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I know that scaled data must be used for PCA for example as it is based on variance maximization.

However I'm wondering if it's the same case for UMAP ? If the data are single-cell RNA seq, after normalization can we do UMAP and Louvain clustering ?

I tried both and get similar results, however the Louvain clustering seems to be more adequate on normalized data than on scaled data.

By adequate I mean the clusters are the same but some are split into two, which makes sens looking at other results (like transcription factor analysis).

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    $\begingroup$ sorry what is the difference between scaled data and normalized data? $\endgroup$ – StupidWolf May 11 '20 at 18:34
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If the data are single-cell RNA seq, after normalization can we do UMAP and Louvain clustering ?

Typically people run PCA, UMAP and Louvain clustering on the normalised and log-transformed expression counts (but do marker gene and differential expression analysis on the non-normalised values). However, this remains controversial. I recommend reading "Current best practices in single‐cell RNA‐seq analysis: a tutorial"- it's a bit outdated, but still a good reference.

By adequate I mean the clusters are the same but some are split into two, which makes sens looking at other results (like transcription factor analysis).

The number of (or size of) clusters should not be used to interpret how good the clustering methodology is, since it is generally dependant on the input parameters, e.g. a higher resolution parameter leads to more clusters. Instead, display the clusters on the UMAP and see if they are continuous 'visually' and check what genes are differentially expressed between clusters and see if they make sense 'biologically'.

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  • $\begingroup$ Since we both cited the same paper in our answers, do you think that a paper from 2019 can be called "outdated"? What new developments are not part of this overview? $\endgroup$ – PPK May 12 '20 at 9:10
  • $\begingroup$ The single cell field it moving so fast! e.g. Louvain clustering is now replaced by Leiden nature.com/articles/s41598-019-41695-z $\endgroup$ – Chris_Rands May 12 '20 at 9:18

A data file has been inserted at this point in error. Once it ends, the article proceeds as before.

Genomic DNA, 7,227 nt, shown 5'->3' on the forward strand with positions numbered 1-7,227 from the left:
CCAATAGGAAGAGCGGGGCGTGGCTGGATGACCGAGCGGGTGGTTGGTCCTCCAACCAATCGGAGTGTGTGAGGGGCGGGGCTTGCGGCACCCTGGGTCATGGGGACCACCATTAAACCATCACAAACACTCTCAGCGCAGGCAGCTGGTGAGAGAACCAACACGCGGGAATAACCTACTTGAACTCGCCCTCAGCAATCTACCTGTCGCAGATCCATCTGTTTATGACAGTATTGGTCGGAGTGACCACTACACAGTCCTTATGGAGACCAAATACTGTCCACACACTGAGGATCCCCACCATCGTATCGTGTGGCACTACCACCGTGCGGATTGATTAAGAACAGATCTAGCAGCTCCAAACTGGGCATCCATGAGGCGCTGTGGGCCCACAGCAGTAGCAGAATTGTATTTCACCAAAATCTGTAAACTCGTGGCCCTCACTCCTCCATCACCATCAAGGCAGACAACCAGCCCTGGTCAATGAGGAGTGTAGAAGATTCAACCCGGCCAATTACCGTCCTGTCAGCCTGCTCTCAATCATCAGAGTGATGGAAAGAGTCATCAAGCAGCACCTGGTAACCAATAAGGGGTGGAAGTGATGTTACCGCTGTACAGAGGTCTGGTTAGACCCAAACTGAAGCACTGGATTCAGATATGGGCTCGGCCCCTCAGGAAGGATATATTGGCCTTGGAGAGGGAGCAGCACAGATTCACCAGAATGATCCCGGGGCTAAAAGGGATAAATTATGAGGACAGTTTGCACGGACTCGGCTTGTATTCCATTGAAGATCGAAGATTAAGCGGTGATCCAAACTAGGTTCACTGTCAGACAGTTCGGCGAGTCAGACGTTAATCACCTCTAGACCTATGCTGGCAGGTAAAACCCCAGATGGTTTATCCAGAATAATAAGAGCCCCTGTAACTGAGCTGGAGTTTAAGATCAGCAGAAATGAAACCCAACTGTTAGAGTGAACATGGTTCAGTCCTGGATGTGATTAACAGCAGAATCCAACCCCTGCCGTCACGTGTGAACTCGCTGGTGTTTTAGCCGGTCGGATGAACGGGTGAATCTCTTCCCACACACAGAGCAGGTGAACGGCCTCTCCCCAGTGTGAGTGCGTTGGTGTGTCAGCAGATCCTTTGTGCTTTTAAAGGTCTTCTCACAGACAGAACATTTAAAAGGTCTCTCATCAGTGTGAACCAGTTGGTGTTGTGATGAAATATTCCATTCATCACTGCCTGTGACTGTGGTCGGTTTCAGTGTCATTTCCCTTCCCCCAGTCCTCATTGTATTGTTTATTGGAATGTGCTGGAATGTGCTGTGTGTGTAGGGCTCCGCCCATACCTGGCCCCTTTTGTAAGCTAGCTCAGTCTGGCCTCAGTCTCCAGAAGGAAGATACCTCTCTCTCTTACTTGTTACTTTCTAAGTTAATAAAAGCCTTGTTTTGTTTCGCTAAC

• $\begingroup$ I agree that there ara lot of developments happening fast (and as a matter of fact that Leiden works better than louvain). However, I think that the main points made by the paper, like the scaling question or how to normalize data are far more enduring and not addressed by any recent development. $\endgroup$ – PPK May 12 '20 at 9:31
  • $\begingroup$ Regarding the clustering evaluation bit above, there is plethora of metrics. I always keep an eye on the "average silhouette width", "adjusted rand index" (using SingleR annotations as labels) and also "clustering trees (easily obtained with clustree). $\endgroup$ – haci May 12 '20 at 11:02
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There is discussion if scaling the data (making the data range for all genes the same) is something you need for single cell data. The argument is that the expression differences between genes themselves are informative. Normalization on the other hand is always necessary.
The big single cell pipelines like Seurat or Monocle use both normalization and scaling as standard.

If you would like some of the clusters you get split into subclusters you could either increase the resolution parameter that the clustering functions usually have. Or you can take the cells from a cluster, then subcluster them and add the subclusters to the original clustering results.

For yor next question it would be great if you could provide the plots of the data because this way it is easier to understand what the problem is.

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If you working on known cell culture, I recommend using classification approach instead of clustering. One library that I used to publish my paper is SingleR. I checked the expression x cell type matrix by both approaches (Seurat Clustering and SingleR), the classification approach make much more sense.

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